Queer Catholic Politician Runs on Faith and Justice

A queer Catholic woman who ran for Congress in Washington State this past primary cycle sees her intersectional faith, political, and personal identities as a source of power rather than constraint. 

Rebecca Parson

Rebecca Parson ran a primary challenge to unseat the Democratic Representative Derek Kilmer, who represents the state’s 6th Congressional District. While Kilmer ultimately won the primary, Parson would have been the first woman and the first LGBTQ person to represent her district. 

While some regard her identity as a queer woman incompatible with her Catholicism, and her Catholicism incompatible with her Democratic policies, Parson sees her intersecting identities and experiences as “fully coherent and mutually reinforcing.” 

Raised Catholic, Parson has spent her life committed to advancing the cause of the marginalized. She currently serves on the Tacoma Area Commission on Disabilities, is a tenant rights organizer, has worked as a human rights observer in an indigenous community in Mexico, and has worked for the International Association of Genocide Scholars. 

Asked by the Religion News Service about her Catholic faith, Parson described rediscovering the affirming Catholic Church: 

“I grew up as a Catholic and went to Catholic school, and as I got older, the rituals and practices started feeling empty. I just didn’t get them, so they didn’t carry much meaning for me. It was also hard for me to stick around as a queer woman because a large portion of the church was hostile to that. So I stopped going for a long time. 

“A couple of years ago, I started feeling an urge to reconnect with faith, and I came across a Catholic church that was LGBTQ-affirming. That blew my mind! I don’t know if you can imagine — I never, ever, ever thought that would be possible…It’s been so different than how I experienced religion growing up.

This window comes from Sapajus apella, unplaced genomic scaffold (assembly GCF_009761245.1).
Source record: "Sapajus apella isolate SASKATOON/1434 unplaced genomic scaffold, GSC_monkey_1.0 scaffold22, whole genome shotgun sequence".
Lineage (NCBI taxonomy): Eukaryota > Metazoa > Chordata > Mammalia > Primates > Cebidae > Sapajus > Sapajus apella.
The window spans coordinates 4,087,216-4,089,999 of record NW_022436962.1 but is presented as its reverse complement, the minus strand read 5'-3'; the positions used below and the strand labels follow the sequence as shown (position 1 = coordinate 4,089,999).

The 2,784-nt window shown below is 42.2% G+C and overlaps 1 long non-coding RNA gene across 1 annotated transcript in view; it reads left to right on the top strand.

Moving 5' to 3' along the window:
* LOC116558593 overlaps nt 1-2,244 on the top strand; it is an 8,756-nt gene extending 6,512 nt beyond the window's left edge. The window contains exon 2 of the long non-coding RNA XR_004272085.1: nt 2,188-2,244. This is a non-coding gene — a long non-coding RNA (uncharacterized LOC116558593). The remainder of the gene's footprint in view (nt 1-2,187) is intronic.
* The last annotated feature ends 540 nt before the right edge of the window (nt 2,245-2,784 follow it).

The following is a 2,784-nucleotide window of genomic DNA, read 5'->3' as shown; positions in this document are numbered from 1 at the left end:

“I’m now at a Jesuit Church that is deeply committed to social justice that feels so organically connected to my own commitments. It also feels less empty as I have learned more about the meanings behind the rituals and symbols, so now I feel like I can access the spiritual depth I always wanted. It reminds me a lot of how I think about patriotism, actually. These words and actions feel most true when they have the right ideas and understandings behind them.

Rather than compartmentalizing her politics and her faith, Parson appreciates, as other religious politicians do, how her faith informs her policies and sustains her activism. The Catholic Church lives up to the mission entrusted to the Apostles when it follows in Jesus’ footsteps. For many politicians, that mission means only attending to their spirituality and focusing on the sexual morality of the Church. Parson identifies the need for Catholic politicians to be committed more broadly, to the larger social teachings of the Church. 

There she finds conscientious leadership on issues she is particularly passionate about–workers’ and tenants’ rights, peace and nonviolence, economic justice for the poor and working class, and the equal treatment of LGBTQ people. There, too, she can find the spiritual nourishment to deepen her relationship with God, herself, and others. 

Isn’t that exactly what we would want from Catholic politicians? 

Rather than further isolate and exclude LGBTQ people from church, Catholics should welcome the LGBTQ community with open arms, inviting them into a deeper commitment to God’s cause–the cause of the poor and marginalized–and an enriched relationship with Jesus. As Parson shows, welcome and affirmation, not exclusion and scorn, invite LGBTQ folks into a deeper appreciation of their faith and spirituality. 

We need more LGBTQ politicians like Parson who value their faith and their commitments to justice all while being unapologetically and fearlessly queer.

Kevin Molloy, New Ways Ministry, September 2, 2020

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